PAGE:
One key to transcending even the most unconscious of judgments is to remain in The Now. In my experience, once this goal is achieved, one will find that The Now isn't a static level of consciousness, but a starting point from which more and more subtle experiences eventually begin to manifest. There are realms of perception that can be explored wherein you are so present to the moment that you loosen your attachment to the five senses and begin to perceive people on a level that is all feeling, or colors and sounds or any mixture of senses that may or may not be consistent with commonly accepted applications of these senses. Appearances take on sounds, sounds have taste, tastes have shape and weight, and feelings have tone. Suddenly, Yin deficiency is no longer the signs and symptoms we memorize in class, but a sense of lacking attachment to the earth, or the feeling that the patient could be shoved over easily. In The Now, we find a symphony of new sensations swimming all around. Sensations we've known before, but didn't realize were present all the time until we could step out of time.
In The Now, signs and symptoms can be read into any expression of the patient. Clothes are no longer what the patient happened to wear that day, but costumes wherein each accessory says volumes about the one who wears it. It is as if there is a Hollywood costume designer just outside your office creating these dimensional "looks" for everybody's unique personality. There is no more such a thing as wearing "nothing special."
For diagnostic purposes clothing tells a great deal about one's lifestyle both externally and emotionally. It is just like a costume worn that the Shen picks out everyday. It is as much a reflection of the person's health as are the colors on their tongue. When approaching the patient and seeing them "As They Are," everything speaks to the doctor.
Unfortunately, blue jeans doesn't mean anything in particular unless connected to a person. We couldn't sit in class and learn, under signs and symptoms, that wearing blue jeans always denotes an imbalance in the fire element. Jeans ripped in horizontal bands at the knees worn by a high school student from Beverly Hills says more about that student's need to fit in with her peers, than the jeans ripped in the same manner worn by a longshoreman from Los Angeles Harbor. The signs have to be kept in context, and not removed from The Now, nor the patient.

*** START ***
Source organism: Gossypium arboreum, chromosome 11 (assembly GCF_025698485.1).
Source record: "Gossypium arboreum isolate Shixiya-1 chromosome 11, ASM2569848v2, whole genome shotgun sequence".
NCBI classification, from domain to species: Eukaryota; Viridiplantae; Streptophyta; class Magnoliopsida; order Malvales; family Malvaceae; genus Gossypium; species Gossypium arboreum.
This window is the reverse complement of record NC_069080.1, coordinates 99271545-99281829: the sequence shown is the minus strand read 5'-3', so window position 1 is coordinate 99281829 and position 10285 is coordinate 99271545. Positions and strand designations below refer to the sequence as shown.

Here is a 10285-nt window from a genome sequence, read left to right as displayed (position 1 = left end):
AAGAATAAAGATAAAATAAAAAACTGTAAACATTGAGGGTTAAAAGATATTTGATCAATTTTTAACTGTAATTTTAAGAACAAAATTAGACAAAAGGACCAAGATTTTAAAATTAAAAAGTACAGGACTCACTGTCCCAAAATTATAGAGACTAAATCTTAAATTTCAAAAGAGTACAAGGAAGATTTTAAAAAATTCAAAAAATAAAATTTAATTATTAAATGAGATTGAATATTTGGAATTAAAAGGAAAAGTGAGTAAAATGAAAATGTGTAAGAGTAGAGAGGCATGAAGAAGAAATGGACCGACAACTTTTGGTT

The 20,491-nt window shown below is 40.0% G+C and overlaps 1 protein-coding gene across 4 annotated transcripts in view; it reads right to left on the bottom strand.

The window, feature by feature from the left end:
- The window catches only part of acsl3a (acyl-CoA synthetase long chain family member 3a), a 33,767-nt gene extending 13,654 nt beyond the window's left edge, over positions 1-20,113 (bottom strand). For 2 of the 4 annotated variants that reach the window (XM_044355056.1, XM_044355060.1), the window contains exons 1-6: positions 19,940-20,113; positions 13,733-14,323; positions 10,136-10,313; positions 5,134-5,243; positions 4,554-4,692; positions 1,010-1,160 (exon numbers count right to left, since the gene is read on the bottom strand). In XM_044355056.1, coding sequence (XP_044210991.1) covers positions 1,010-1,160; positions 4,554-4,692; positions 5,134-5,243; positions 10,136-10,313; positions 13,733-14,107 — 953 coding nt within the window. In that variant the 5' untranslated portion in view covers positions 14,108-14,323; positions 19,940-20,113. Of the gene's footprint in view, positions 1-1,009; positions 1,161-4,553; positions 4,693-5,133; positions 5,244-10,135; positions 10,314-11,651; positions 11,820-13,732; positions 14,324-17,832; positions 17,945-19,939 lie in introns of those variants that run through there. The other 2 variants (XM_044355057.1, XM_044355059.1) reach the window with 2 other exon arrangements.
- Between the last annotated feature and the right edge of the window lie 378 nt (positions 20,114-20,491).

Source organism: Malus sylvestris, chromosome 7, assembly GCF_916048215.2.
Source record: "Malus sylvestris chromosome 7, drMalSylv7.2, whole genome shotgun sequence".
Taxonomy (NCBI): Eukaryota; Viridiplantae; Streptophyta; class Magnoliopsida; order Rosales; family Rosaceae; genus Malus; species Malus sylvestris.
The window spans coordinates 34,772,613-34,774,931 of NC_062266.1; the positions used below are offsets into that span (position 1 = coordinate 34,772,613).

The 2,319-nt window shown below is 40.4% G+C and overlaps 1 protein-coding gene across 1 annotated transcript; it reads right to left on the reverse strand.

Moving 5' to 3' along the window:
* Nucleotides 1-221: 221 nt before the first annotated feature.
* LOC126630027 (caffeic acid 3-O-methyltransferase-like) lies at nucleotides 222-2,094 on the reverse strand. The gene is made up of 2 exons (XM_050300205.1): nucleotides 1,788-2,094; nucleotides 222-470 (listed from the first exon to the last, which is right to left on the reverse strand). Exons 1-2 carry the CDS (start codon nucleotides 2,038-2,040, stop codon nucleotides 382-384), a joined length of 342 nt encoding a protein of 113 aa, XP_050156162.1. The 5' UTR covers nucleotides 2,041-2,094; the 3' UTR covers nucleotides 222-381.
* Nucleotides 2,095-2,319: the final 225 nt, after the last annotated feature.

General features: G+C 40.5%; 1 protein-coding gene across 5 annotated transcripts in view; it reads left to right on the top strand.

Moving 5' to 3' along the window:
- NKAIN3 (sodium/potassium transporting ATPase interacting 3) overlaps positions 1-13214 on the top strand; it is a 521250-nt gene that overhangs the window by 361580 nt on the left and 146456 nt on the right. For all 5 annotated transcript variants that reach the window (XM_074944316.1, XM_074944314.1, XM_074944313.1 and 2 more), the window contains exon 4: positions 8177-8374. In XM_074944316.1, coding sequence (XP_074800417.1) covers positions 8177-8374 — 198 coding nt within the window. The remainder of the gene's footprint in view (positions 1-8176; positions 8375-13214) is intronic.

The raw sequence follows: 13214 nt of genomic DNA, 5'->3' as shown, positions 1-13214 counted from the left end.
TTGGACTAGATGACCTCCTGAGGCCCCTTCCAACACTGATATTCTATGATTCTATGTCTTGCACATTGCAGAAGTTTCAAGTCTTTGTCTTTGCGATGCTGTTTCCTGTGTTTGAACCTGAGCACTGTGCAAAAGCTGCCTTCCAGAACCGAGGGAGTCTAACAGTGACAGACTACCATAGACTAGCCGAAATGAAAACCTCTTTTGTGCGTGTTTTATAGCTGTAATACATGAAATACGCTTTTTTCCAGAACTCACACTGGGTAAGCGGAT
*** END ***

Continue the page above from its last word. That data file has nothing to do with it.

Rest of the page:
Some clothing designers take their inspiration from military fashion. Depending on the person, gravitating toward militaristic fashions can denote a deficiency of earth yang energy. Liver is known as the general, but it is the spleen and stomach that I associate with the military mentality. Earth is what gives you the strength to hold your ground, wood is where we find the propulsion to move. One who tends toward the built up shoulders and square lines of military based fashion may feel deficient in personal power. The broad shoulders and square lines, along with the decidedly masculine texture of the clothing suggests a need for stability and discipline which can include a deficiency in spleen yang. The person who feels the need to dress with a military attitude may be doing so for the added energetics of earth energy. On a constitutional level, you'll find these people to be thin and lacking in muscle tone. They are, among men, the so-called "99 pound weakling." They grow mustaches to make themselves look more "manly," but they don't exercise much, they don't have the drive, nor the energy. If they do work out, it doesn't show well on their bodies, because their spleen yang is deficient and the muscles simply don't grow and develop definition. They make up for it the best they can through their fashion, and the energetics of that fashion.
The above scenario is just an example, not a hard and fast rule. Again, I stress, one's clothing must be kept in context. If the clothing doesn't agree with any other signs and symptoms or one's internal sense, it may be that they've run out of clean clothes and are wearing what they've got on only because they don't smell as bad as the dirty ones they would have rather worn. Keep in mind that on this level of diagnosis, signs and symptoms are not separate from the patient, they all roll together into a highly unified package, like a well constructed paragraph wherein every word supports the underlying message.